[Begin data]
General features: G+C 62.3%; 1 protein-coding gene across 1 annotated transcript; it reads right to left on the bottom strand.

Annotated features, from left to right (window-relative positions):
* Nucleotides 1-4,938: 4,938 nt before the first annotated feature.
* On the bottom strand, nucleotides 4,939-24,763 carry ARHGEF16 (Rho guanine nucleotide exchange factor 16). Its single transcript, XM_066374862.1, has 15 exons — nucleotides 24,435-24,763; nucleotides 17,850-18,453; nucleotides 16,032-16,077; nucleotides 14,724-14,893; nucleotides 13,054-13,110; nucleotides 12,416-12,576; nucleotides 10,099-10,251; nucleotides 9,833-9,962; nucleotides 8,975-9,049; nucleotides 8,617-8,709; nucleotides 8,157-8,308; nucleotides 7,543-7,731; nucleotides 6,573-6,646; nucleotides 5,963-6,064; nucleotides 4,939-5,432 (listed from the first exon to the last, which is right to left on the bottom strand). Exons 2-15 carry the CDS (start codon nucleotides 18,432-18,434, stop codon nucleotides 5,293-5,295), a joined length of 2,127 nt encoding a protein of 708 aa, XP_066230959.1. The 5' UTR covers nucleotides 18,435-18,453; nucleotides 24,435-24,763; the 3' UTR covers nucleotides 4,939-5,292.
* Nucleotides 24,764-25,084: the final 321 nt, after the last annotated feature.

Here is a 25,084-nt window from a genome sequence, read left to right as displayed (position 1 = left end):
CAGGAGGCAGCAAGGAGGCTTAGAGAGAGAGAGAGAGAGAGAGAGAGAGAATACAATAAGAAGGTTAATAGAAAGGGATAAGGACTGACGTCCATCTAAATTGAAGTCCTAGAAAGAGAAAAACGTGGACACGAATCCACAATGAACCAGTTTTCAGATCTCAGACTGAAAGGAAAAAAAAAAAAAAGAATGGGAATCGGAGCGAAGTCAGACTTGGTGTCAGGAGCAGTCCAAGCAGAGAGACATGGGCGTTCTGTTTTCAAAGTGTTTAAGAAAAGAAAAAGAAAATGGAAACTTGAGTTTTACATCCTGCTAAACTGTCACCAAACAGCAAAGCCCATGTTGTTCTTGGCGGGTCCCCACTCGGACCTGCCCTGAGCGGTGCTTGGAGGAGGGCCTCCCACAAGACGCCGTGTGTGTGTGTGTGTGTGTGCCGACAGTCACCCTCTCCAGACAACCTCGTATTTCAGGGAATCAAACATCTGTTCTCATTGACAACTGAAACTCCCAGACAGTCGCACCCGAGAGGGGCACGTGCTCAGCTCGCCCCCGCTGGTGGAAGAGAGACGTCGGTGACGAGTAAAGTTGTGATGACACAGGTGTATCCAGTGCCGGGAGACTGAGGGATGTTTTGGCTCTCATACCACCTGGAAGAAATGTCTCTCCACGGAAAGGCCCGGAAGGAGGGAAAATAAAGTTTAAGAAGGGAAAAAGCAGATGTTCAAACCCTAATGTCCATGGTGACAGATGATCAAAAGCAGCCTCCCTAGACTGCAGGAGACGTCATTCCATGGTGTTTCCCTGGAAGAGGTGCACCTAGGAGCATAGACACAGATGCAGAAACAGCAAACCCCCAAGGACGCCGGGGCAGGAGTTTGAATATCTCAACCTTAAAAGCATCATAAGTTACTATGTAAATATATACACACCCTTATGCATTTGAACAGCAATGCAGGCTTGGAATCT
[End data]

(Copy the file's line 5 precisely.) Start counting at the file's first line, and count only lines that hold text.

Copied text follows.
* Nucleotides 24,764-25,084: the final 321 nt, after the last annotated feature.